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MA request --- Looking forward to your feedback... Thanks!!!

post #1 of 26
Thread Starter 
Hello!:

I realize that the feedback on this forum can be brutally honest at times, but I am willing to throw myself into the flames and learn a few things. Here are my stats:

Years Skiing: 16 years --- although for the past 10 years, I'm averaging one ski day/year.
Skis: 2007 Volkl AC4
Boots: Salomon Falcon 10
Mountain: Stratton, VT (12/22/07)
Trail: Groomed black diamond (North American)
Conditions: Packed powder (before the rain hit New England)
Favorite type of turns: Small radius bullet turns (it appears that I'm a "scarver" based on the video)
Skiing level: ??? I am comfortable skiing any terrain on the mountain, but my mogul skills need a lot of work, without question...



1-week Alta/Snowbird trip coming up this year in February. Looking forward to any feedback that I can take to the slopes!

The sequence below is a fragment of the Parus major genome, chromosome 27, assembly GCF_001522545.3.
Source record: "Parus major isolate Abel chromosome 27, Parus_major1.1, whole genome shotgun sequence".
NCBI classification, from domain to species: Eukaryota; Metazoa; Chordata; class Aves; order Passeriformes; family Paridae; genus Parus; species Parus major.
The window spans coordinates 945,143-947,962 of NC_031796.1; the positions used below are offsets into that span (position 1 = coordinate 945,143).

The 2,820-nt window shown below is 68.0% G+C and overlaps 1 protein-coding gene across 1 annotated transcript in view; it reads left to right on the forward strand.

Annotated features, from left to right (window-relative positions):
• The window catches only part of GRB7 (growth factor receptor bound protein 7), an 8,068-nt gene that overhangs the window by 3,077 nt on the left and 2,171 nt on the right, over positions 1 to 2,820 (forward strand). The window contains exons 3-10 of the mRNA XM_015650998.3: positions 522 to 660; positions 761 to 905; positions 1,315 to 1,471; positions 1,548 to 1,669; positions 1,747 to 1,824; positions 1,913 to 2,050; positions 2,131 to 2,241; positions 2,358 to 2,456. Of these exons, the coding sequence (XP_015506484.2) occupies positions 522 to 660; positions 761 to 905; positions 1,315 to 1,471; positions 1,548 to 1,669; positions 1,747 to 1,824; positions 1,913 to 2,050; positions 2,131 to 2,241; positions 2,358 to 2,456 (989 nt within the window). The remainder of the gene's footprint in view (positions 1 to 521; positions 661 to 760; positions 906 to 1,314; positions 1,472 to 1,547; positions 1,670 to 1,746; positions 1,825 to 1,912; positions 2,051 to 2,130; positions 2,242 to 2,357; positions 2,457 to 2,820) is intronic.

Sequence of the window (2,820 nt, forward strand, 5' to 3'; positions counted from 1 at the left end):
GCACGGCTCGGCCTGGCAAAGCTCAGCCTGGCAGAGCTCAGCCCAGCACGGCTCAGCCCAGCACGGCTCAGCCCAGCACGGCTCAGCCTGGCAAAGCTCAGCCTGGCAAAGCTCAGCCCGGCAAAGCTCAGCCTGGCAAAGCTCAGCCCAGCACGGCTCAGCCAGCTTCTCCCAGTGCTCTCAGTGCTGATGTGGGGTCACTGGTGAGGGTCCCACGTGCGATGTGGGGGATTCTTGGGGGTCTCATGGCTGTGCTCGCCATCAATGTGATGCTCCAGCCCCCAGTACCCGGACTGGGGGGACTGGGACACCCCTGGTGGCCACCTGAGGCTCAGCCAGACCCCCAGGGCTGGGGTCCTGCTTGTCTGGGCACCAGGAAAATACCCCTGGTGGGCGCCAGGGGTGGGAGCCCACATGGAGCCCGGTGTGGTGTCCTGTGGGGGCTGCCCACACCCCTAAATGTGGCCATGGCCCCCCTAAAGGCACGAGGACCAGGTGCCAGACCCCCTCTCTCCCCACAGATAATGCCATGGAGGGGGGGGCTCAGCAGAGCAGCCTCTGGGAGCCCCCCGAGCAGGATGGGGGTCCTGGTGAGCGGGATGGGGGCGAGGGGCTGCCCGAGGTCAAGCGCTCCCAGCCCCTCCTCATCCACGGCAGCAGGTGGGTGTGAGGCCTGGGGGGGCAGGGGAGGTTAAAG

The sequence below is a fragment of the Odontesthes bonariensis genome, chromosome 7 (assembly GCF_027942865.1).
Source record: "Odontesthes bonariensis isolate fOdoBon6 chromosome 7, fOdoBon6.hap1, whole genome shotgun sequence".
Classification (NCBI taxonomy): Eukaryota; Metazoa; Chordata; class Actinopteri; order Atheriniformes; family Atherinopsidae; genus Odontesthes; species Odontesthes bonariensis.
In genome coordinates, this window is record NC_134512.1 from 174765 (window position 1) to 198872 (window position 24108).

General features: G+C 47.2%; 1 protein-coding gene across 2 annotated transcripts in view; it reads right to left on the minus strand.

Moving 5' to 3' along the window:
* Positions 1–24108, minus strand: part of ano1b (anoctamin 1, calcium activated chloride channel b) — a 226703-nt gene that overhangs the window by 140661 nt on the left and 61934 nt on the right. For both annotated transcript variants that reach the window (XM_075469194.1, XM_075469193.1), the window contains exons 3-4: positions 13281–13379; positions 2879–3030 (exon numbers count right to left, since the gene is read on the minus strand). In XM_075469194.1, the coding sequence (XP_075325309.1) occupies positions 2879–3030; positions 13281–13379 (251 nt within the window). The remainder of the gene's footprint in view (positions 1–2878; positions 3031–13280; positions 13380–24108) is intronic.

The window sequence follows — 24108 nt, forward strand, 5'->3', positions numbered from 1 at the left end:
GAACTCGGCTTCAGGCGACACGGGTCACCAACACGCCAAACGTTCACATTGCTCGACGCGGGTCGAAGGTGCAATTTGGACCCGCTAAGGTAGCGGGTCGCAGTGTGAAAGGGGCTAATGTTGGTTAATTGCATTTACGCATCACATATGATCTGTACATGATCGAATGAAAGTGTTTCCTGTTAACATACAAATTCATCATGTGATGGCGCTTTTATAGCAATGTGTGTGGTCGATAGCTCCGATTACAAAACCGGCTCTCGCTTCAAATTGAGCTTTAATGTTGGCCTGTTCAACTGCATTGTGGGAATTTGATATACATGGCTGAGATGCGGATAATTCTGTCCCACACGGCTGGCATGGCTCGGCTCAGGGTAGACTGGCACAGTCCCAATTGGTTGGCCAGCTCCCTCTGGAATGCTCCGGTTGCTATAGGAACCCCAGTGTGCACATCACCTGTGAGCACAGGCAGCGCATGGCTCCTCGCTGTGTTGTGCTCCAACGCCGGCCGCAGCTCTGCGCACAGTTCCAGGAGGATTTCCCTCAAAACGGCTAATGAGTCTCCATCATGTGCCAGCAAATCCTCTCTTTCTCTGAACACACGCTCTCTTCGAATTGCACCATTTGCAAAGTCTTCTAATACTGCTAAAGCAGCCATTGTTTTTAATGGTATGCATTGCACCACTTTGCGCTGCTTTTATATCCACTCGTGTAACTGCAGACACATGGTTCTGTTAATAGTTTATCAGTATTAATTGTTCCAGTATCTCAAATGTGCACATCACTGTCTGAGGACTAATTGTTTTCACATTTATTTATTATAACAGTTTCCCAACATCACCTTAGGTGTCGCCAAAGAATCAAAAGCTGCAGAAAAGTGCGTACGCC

Thanks!!!
post #2 of 26
How do you turn?

Why do you turn?

What is your intent as you make the turns on the video?
post #3 of 26
Thread Starter 
Quote:
Originally Posted by ssh View Post
How do you turn?

Why do you turn?

What is your intent as you make the turns on the video?
How do you turn?

I learned to ski myself without instruction; as a result, I ski mostly by feel. I attempt to separate my lower body from my upper body, keeping my upper body facing down the mountain while my lower body rhythmically angulates back and forth. If you are wondering, I learned how to ski on long straight skis, which is why my legs are locked together. Actually, this is my first ski day on the shaped Volkl AC4. I skied on the Volkl AC3 for two days at Vail last year (first time out West) and loved every second of it. Bought myself the Volkl AC4 shortly after...

Why do you turn?

While the downhill tuck position is fun every now and then, I would rather be in control of my skis at all times. Much more enjoyable...

What is your intent as you make the turns on the video?

Not much thought, just enjoying the skiing... Unlike the majority of posters here that live out West or in the Northeast, I'm currently living in NC, so my ski days are limited each year!!!